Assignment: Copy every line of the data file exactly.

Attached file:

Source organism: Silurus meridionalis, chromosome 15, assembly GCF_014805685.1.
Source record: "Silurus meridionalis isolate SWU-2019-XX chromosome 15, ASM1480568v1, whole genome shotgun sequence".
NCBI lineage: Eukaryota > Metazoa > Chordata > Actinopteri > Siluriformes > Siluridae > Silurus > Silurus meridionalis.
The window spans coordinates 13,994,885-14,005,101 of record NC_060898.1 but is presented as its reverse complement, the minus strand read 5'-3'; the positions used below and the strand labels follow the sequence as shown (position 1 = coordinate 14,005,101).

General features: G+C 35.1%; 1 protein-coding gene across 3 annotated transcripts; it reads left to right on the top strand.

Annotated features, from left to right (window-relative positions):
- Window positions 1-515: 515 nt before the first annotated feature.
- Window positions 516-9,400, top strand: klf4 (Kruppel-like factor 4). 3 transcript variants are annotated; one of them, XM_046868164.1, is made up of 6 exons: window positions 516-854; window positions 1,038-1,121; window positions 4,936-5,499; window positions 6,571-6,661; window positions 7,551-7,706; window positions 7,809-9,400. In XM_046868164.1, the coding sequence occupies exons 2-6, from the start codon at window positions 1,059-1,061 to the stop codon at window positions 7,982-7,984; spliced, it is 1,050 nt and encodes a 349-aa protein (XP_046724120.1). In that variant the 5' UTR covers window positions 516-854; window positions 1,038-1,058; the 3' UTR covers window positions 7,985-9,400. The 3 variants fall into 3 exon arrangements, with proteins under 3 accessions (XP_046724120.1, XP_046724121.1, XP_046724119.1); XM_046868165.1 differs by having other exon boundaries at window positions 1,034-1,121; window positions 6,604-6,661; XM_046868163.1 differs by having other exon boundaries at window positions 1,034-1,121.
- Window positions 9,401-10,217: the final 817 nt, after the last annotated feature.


Source organism: Silurus meridionalis, chromosome 15, assembly GCF_014805685.1.
Source record: "Silurus meridionalis isolate SWU-2019-XX chromosome 15, ASM1480568v1, whole genome shotgun sequence".
NCBI lineage: Eukaryota > Metazoa > Chordata > Actinopteri > Siluriformes > Siluridae > Silurus > Silurus meridionalis.
The window spans coordinates 13,994,885-14,005,101 of record NC_060898.1 but is presented as its reverse complement, the minus strand read 5'-3'; the positions used below and the strand labels follow the sequence as shown (position 1 = coordinate 14,005,101).

General features: G+C 35.1%; 1 protein-coding gene across 3 annotated transcripts; it reads left to right on the top strand.

Annotated features, from left to right (window-relative positions):
- Window positions 1-515: 515 nt before the first annotated feature.
- Window positions 516-9,400, top strand: klf4 (Kruppel-like factor 4). 3 transcript variants are annotated; one of them, XM_046868164.1, is made up of 6 exons: window positions 516-854; window positions 1,038-1,121; window positions 4,936-5,499; window positions 6,571-6,661; window positions 7,551-7,706; window positions 7,809-9,400. In XM_046868164.1, the coding sequence occupies exons 2-6, from the start codon at window positions 1,059-1,061 to the stop codon at window positions 7,982-7,984; spliced, it is 1,050 nt and encodes a 349-aa protein (XP_046724120.1). In that variant the 5' UTR covers window positions 516-854; window positions 1,038-1,058; the 3' UTR covers window positions 7,985-9,400. The 3 variants fall into 3 exon arrangements, with proteins under 3 accessions (XP_046724120.1, XP_046724121.1, XP_046724119.1); XM_046868165.1 differs by having other exon boundaries at window positions 1,034-1,121; window positions 6,604-6,661; XM_046868163.1 differs by having other exon boundaries at window positions 1,034-1,121.
- Window positions 9,401-10,217: the final 817 nt, after the last annotated feature.